Another wrinkle is introduced when considering marriage between Christians and non-Christians.  2 Corinthians 6:14 says it flat out: “Do not be unequally yoked with unbelievers. For what partnership has righteousness with lawlessness? Or what fellowship has light with darkness?”  The sense of the verb could also be translated “do not become unequally yoked,” suggesting that the prohibition is on getting married to a non-believer.  This is backed up in 1 Corinthians 7:12-16, where Saint Paul teaches “if any brother has a wife who is an unbeliever, and she consents to live with him, he should not divorce her.  If any woman has a husband who is an unbeliever, and he consents to live with her, she should not divorce him.  For the unbelieving husband is made holy because of his wife, and the unbelieving wife is made holy because of her husband. Otherwise your children would be unclean, but as it is, they are holy.  But if the unbelieving partner separates, let it be so. In such cases the brother or sister is not enslaved. God has called you to peace.

This teaching rules out Christians copying what the people in Ezra’s day did.  If you come to faith in Christ and your spouse does not, you don’t have to divorce him or her in order to remain pure.  If they don’t want you anymore, then you’re free and that’s fine, but if they want to remain with you in peace, live together in peace.  Mixed marriages are difficult – even when both spouses are Christians that go to different churches it can be difficult to raise children in the faith.  God would spare us from that situation, but if we find ourselves in it, we’re not cut off from the Church, let alone from Christ.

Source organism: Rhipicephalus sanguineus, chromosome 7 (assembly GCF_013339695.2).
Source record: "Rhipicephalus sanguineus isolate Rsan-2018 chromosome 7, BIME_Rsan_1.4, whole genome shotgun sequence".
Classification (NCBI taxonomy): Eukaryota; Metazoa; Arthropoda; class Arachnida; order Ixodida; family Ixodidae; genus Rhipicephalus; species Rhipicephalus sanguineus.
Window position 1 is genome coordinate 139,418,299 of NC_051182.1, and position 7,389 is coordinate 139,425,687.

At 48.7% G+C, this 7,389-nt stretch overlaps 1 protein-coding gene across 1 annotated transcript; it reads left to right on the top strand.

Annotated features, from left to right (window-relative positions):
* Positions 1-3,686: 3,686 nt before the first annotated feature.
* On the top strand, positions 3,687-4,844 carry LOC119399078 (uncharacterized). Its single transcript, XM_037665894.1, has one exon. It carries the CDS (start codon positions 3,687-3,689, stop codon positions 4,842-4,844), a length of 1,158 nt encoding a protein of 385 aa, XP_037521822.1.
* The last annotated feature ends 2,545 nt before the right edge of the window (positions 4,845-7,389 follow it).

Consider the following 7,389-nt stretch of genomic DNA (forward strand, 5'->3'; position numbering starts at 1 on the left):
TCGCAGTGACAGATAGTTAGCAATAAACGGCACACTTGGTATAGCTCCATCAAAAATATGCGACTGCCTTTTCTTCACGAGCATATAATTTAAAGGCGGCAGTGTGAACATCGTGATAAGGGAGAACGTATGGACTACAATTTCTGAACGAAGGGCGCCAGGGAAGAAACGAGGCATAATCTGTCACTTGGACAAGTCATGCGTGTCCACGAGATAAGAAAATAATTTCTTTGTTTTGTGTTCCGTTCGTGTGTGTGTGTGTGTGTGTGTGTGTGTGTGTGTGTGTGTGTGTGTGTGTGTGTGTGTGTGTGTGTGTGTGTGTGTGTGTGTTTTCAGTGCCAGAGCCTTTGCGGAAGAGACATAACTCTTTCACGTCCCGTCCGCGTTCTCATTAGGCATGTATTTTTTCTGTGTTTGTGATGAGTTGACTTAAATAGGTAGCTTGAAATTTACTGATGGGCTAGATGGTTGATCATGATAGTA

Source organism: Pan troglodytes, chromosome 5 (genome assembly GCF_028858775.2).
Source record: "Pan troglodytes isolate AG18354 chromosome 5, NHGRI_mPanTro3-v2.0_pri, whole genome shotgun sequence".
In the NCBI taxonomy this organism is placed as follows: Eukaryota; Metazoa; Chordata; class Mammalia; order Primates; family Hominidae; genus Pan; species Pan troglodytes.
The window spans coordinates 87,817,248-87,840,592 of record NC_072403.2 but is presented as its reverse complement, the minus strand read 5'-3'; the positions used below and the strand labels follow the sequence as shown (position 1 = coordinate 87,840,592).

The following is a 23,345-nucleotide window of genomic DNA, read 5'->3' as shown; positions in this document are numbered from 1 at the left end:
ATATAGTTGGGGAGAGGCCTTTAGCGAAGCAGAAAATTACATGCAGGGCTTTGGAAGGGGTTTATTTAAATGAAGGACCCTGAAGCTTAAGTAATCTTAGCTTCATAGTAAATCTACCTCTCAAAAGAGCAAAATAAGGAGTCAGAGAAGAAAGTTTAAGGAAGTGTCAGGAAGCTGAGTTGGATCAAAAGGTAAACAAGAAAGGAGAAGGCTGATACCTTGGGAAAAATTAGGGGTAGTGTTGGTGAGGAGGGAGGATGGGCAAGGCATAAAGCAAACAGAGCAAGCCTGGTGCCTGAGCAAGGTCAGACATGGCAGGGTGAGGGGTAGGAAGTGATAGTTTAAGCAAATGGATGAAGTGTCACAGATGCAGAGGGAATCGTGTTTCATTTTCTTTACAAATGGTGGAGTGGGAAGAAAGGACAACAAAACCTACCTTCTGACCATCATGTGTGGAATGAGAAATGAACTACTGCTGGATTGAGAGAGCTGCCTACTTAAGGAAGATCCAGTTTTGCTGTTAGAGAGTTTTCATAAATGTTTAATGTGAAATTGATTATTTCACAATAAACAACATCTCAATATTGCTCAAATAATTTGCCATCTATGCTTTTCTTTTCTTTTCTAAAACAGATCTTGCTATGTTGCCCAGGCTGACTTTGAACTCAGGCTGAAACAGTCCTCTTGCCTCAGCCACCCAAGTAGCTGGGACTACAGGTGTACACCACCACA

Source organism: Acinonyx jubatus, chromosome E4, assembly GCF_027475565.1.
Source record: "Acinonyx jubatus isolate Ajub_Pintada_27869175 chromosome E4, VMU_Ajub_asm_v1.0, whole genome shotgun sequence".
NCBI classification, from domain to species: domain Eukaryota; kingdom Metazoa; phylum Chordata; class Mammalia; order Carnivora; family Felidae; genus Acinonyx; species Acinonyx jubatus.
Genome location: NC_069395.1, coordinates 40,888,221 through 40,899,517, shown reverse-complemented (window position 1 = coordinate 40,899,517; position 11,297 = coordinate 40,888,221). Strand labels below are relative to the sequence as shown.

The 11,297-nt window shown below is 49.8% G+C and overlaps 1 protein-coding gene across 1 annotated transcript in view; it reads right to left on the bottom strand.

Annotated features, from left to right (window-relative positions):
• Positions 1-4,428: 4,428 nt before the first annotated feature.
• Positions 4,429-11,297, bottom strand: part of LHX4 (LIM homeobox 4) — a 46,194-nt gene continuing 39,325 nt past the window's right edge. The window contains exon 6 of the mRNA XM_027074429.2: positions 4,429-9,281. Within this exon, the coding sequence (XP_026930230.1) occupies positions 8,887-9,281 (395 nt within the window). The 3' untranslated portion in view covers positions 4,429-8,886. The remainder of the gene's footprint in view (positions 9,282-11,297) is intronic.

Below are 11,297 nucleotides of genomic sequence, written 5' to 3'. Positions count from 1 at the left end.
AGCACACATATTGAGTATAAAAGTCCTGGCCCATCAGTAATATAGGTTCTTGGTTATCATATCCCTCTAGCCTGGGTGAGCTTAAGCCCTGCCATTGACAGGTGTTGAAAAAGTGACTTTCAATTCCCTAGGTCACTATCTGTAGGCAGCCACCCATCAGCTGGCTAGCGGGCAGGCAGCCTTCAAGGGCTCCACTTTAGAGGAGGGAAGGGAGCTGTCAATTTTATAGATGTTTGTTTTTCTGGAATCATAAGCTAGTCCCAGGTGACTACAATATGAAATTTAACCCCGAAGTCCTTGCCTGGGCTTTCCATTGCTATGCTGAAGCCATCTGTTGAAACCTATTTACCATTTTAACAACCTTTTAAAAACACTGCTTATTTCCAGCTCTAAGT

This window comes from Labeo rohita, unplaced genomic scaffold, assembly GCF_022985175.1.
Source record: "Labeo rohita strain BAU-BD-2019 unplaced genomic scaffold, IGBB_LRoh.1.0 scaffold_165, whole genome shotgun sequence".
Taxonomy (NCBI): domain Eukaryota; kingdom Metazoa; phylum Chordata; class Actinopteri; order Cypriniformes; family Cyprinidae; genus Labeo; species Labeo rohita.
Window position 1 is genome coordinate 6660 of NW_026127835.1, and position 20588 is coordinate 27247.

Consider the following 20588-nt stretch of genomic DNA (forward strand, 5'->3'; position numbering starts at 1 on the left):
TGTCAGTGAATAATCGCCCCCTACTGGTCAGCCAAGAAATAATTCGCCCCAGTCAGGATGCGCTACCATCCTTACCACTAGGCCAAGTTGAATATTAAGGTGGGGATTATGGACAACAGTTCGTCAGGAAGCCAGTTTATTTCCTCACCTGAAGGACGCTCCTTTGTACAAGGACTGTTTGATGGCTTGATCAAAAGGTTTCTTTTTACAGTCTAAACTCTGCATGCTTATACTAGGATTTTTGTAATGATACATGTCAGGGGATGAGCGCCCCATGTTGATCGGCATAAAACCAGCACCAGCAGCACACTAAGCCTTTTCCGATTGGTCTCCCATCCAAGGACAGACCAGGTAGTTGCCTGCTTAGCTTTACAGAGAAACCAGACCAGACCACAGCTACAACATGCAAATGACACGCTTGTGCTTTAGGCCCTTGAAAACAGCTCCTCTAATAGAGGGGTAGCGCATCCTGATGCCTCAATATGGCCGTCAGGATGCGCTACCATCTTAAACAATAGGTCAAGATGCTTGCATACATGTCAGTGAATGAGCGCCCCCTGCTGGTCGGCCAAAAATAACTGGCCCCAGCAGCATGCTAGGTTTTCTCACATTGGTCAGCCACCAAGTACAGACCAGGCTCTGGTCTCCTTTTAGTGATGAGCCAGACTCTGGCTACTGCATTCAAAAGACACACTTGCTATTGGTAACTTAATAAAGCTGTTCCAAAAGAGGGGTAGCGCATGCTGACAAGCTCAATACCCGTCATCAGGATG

It’s interesting, too, to take note of what kind of reaction you get from Christians when you ask them about the sanctity of marriage.  Our rhetoric today is so bogged down with fighting against the legal institution of same-sex marriage that many of us seem to have forgotten the many other aberrations that exist and also need to be dealt with.  There are many Christians who go on to marry non-Christians.  There are many Christians who get divorced without first seeking any help or counsel from the Church.  There are many Christians (especially women) who stay married despite constant unfaithful abuse from their spouse.  Marriage is a truly beautiful thing, and if we had time I’d take us through Ephesians 5 and its example of Christ and the Church, but we’ll have to save that for another time.

The Bottom Line

The bottom line here is that being a Christian is a big deal, and being married is a big deal.  Holiness & discipleship are radical callings.  Last Sunday we read from Luke’s Gospel about people being invited to a banquet.  I preached about it on Thursday in Athol, too.  If we kept reading in that chapter, Jesus follows up that parable with some very difficult applications, including this: “If anyone comes to me and does not hate his own father and mother and wife and children and brothers and sisters, yes, and even his own life, he cannot be my disciple” (Luke 14:26).  The language of hating our family versus loving God is for the sake of comparison; God must come first in our lives.  He is more important than your marriage.  He is more important than your children.  He is more important than your own life.

When we hear of persecuted Christians in other parts of the world who lost family members to prison or martyrdom, we see this teaching in action.  All they have to do, in most cases, is “say” Jesus isn’t God, and their family will be spared.  But proclaiming Christ is never to be compromised, even at the expense of your spouse, your children, your own life.  The Jews in Ezra’s day also experienced this hard lesson; faithfulness to God was more important than faithfulness to their wives.  Yes their marriages were illegal in the first place, but that doesn’t make the pain and difficulty of faithful obedience to God any easier.  Sometimes one just has to take up one’s Cross and follow Christ.

We live in a time and place that pushes us more and more to compromise our faith in more and more ways.  Sometimes preachers make the mistake of reminding us to “make room in your heart” for Jesus.  Don’t listen to them!  God demands nothing less than you.  All of you.  “You shall love the Lord your God with all your heart and with all your soul and with all your mind” (Matthew 22:37).

About Fr. Brench

I'm an Anglican Priest and a sci-fi geek. Therefore, I write about liturgy & spiritual formation, theology & biblical studies, and Doctor Who. But I keep those blogs separate so I don't confuse too many people!